Bibb v. Navajo Freight Lines Inc.

PETITIONER: Bibb
RESPONDENT: Navajo Freight Lines Inc.
LOCATION: Illinois General Assembly

DOCKET NO.: 94
DECIDED BY: Warren Court (1958-1962)
LOWER COURT:

CITATION: 359 US 520 (1959)
ARGUED: Mar 30, 1959 / Mar 31, 1959
DECIDED: May 25, 1959

Facts of the case

The Illinois legislature adopted a law requiring all trucks and trailers traveling on the state's highways to operate with contour mudguards. The legislators believed that this specific type of mudguard would protect motorists by preventing trucks from throwing debris into the windshields of passing or trailing vehicles.

Question

Did a law which required a specific type of rear mudguard on trucks and trailers operated on Illinois's state highways conflict with the Commerce Clause of the Constitution?

Media for Bibb v. Navajo Freight Lines Inc.

Audio Transcription for Oral Argument - March 31, 1959 in Bibb v. Navajo Freight Lines Inc.

Audio Transcription for Oral Argument - March 30, 1959 in Bibb v. Navajo Freight Lines Inc.

Earl Warren:

Number 94, Joseph D. Bibb, Director of the Department of Public Safety of the State of Illinois, et al., Appellants, versus Navajo Freight Lines, Incorporated, et al.

Mr. Wines.

William C. Wines:

May it please the Court.

Your Honors, the United States District Court for the Southern District of Illinois with a three-judge bench has held unconstitutional and enjoined the enforcement of an Illinois statute requiring the equipment of trucks and trailers travelling over Illinois highways with contour type mudguards meeting specifications enacted by the statute.

The Court held only that the requirements of the statute imposed an unreasonable burden upon interstate commerce and enjoined the effect of the act with respect to that commerce.

In two other cases cited in the brief, Rudolph Express Company case and a later case, the Supreme Court of Illinois has held the instant measure reasonable and not violative of due process on the ground of its unreasonable character.

Your Honors have noted probable jurisdiction and the cause is here on direct appeal from the District Court for the Southern District of Illinois.

The District Court has summarized the requirements of the statute and with the Chief Justice's permission, I should like to quote that summary since its precise terms are important and I am reading from page 6 of appellant's brief which quotes the language of the District Court.

Specifications, the Court says, require that the splash guards, one, contour under the wheel, two, cover the top 90 degrees of the rear 180 degrees with an exception of vehicles of less than five inches counts from requiring a contour within 10 inches of the body.

So they extend down within 10 inches of the ground that they have a lip or plunge of two inches upon the outside and retain general parallel condition under all operating conditions remotely required by the statute not more than six inches from the truck when fully loaded.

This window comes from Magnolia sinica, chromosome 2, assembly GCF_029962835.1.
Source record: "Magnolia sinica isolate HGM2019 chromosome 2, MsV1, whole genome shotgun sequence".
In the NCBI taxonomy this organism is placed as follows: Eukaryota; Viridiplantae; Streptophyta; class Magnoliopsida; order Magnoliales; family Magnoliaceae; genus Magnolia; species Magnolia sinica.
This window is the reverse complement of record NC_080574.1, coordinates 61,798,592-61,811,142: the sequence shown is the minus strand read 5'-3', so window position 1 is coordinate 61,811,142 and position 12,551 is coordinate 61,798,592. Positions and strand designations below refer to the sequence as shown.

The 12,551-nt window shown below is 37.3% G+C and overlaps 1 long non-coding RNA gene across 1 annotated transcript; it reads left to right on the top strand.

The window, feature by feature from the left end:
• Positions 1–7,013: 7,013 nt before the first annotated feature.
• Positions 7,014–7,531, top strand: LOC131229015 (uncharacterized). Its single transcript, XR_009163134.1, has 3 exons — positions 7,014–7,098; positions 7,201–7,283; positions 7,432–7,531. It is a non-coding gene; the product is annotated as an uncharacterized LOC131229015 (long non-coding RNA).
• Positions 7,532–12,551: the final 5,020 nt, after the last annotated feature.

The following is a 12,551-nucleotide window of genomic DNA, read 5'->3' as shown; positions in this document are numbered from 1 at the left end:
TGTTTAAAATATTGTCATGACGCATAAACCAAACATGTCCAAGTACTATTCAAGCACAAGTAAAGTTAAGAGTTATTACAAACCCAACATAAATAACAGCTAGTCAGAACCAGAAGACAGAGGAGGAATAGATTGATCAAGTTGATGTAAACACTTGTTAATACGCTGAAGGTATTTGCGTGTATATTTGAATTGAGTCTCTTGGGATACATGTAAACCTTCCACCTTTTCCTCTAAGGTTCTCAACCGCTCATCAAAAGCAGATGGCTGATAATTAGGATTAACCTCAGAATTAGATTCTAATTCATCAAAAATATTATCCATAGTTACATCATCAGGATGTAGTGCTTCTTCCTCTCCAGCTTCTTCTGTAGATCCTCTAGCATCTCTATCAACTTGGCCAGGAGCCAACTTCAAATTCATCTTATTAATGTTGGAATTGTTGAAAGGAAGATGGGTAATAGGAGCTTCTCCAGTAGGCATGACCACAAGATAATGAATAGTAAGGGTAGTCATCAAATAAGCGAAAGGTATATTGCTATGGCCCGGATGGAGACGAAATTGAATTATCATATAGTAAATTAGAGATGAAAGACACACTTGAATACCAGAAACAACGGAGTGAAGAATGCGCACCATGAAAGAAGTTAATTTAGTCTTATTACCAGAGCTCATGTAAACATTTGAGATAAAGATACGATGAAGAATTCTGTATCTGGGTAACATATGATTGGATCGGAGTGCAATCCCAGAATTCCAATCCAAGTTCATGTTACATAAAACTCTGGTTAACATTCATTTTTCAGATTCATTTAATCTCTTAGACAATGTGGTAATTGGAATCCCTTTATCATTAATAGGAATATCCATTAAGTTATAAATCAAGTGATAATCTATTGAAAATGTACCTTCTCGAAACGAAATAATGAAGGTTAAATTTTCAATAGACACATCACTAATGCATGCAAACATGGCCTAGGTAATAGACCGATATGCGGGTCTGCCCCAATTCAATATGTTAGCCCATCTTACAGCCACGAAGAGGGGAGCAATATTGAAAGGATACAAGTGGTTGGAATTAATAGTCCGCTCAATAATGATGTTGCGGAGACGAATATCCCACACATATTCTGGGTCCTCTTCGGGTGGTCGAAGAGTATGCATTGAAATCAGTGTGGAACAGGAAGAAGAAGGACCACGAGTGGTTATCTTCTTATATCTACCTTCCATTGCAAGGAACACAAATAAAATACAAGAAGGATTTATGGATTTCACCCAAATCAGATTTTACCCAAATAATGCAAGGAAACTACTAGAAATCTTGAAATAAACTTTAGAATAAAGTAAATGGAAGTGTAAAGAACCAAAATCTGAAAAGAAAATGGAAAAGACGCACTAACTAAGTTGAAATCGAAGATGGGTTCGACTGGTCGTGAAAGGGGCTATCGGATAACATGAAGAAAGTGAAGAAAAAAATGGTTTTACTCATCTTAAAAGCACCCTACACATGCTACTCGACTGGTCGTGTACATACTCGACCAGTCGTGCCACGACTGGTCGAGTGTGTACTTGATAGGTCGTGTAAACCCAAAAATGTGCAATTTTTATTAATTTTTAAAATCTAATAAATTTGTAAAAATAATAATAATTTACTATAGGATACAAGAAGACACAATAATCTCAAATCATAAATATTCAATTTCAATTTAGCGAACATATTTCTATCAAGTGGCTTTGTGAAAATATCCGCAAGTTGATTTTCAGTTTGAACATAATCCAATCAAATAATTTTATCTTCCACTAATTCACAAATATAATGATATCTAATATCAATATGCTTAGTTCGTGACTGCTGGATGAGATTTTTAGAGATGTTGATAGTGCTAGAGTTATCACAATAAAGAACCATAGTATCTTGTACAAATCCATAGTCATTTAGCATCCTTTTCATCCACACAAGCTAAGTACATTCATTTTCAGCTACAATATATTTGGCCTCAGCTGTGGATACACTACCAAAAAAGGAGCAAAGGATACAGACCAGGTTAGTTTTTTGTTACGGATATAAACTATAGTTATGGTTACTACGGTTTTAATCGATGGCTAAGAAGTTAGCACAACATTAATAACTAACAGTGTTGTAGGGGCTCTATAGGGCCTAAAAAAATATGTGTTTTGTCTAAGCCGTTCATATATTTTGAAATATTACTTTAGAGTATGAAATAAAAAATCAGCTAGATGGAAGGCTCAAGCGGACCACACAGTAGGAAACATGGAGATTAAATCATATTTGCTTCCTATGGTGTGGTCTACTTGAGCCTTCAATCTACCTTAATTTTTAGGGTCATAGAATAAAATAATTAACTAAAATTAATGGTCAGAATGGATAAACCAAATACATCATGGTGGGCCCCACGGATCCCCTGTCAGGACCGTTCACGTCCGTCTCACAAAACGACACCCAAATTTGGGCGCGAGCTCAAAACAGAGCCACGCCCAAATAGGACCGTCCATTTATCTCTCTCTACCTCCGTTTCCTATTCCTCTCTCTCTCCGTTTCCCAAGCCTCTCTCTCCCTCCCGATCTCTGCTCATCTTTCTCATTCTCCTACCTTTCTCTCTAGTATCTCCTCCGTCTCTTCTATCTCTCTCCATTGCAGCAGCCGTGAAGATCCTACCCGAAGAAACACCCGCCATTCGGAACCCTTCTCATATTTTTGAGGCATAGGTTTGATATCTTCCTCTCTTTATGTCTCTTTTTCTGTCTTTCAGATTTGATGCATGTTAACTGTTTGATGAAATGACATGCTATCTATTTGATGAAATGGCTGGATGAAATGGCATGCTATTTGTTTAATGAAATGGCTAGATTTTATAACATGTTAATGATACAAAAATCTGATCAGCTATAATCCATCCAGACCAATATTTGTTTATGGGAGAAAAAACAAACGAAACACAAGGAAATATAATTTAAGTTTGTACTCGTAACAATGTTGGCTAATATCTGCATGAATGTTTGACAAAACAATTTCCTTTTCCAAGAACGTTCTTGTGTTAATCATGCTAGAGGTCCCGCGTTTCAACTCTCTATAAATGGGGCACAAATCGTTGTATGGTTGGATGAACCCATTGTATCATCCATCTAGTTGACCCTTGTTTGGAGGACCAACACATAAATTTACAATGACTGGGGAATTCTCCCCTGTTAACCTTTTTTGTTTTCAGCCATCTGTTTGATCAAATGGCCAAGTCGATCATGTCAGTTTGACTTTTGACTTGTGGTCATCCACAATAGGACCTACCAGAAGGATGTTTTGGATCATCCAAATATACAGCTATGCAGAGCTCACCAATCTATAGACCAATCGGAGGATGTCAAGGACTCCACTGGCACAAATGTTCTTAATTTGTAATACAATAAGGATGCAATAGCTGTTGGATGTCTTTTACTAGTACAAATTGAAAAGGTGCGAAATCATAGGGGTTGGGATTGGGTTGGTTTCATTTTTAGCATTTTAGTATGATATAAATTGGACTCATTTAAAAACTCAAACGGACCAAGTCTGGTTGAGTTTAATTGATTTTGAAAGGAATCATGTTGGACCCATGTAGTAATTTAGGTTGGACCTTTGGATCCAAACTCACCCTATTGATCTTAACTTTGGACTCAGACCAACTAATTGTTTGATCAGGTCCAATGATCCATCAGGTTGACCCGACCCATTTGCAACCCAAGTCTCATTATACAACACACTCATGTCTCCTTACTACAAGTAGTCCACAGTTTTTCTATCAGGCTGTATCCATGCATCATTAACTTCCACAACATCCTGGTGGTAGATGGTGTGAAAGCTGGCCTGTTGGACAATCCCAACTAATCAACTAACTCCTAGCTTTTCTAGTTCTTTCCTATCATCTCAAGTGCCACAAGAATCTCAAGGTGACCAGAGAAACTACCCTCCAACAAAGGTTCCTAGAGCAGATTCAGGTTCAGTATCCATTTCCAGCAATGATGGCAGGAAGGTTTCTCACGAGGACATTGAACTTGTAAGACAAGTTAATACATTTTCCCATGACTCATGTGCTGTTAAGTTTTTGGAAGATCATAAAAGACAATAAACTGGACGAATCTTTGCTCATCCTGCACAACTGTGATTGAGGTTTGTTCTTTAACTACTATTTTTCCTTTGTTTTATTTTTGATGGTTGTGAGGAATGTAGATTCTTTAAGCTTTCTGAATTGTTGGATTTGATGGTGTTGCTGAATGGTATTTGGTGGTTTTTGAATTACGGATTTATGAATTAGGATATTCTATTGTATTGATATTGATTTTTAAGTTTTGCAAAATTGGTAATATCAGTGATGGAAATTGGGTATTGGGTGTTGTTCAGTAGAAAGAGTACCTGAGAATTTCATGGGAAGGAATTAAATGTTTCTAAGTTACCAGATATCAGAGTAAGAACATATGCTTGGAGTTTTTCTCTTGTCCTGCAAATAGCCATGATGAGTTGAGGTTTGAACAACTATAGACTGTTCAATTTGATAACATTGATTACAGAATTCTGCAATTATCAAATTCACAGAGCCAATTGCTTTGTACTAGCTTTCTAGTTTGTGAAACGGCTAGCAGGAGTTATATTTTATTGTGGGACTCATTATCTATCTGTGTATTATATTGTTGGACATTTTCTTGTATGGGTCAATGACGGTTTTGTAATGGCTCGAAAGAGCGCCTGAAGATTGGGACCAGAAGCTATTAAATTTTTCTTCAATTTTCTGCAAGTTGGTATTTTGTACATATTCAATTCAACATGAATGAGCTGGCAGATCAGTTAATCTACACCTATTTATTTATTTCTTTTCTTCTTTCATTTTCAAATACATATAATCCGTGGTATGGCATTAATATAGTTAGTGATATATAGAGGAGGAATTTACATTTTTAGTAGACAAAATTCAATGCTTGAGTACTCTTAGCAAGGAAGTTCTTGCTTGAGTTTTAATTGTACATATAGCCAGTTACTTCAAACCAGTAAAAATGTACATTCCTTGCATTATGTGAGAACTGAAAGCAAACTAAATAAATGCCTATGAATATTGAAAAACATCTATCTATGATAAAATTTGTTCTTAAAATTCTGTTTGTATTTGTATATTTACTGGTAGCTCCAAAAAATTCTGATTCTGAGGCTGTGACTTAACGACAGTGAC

The District Court premised its conclusion of unreasonable violation -- unreasonable burdening of interstate commerce upon that Court's finding that no other State has a similar requirement that Arkansas has a recent administrative regulation requiring a flap or -- or apron type mudguard which is in conflict with the Illinois type of mudguard upon a finding that it would unreasonably burden interstate commerce to equip entering vehicles with this mudguard when they're not required in other States and upon a declaration that -- based on conflicting evidence we say that there is some danger that this contour type of mudguard is likely to fall off and create a hazard to oncoming traffic in other lanes.

It is the respectful but honest position of the Attorney General that the major -- major stricken down by the District Court embodies and enacts a reasonable exercise of Illinois' police power over her highways and with respect to vehicles moving within her borders.

The District Court's opinion does not, in the findings, do not make mention of the evidence which I believe I can say is undisputed in the record that a contour splash guard that is the type required by the Illinois law unlike a flap or apron type mudguard will throw debris down instead of out.

There is a testimony in the record that the contour type of mudguard provided by the Illinois statute does cause debris to be thrown down.

The evidence shows that to plan an appreciating vehicle is equipped with inadequate mudguards, those mudguards don't prevent debris from flying into the -- a windshield of a following vehicle and that the driver of the following vehicle tends to lose control of this car.

It tends to go off the road and accidents ensue.

Now, it's significant that counsel for the plaintiffs don't cite a single decision of this Court and our own research indicate that they can't cite a decision of this Court in which this Court has ever stricken down a state law fixing the requirements for vehicles traveling upon state constructed highways.

I mean automotive vehicles.

The three leading cases sustaining such regulation --

Potter Stewart:

Mr. Wines, excuse me.

Before you get to your --

William C. Wines:

Yes.

Potter Stewart:

-- these cases going back to the facts, you referred to what evidence there was in the record --

William C. Wines:

Yes.

Potter Stewart:

-- in support of your position that these contour type mudguards were superior to the flap type and --

William C. Wines:

Yes.

Potter Stewart:

-- so on.

The -- the District Court, the three-judge District Court made on an expressed finding, did it not, that it was conclusively shown that the contour of mudflap possesses no advantages over the conventional (Voice Overlap) --

William C. Wines:

Yes, they did, Your Honor.

They made such a finding.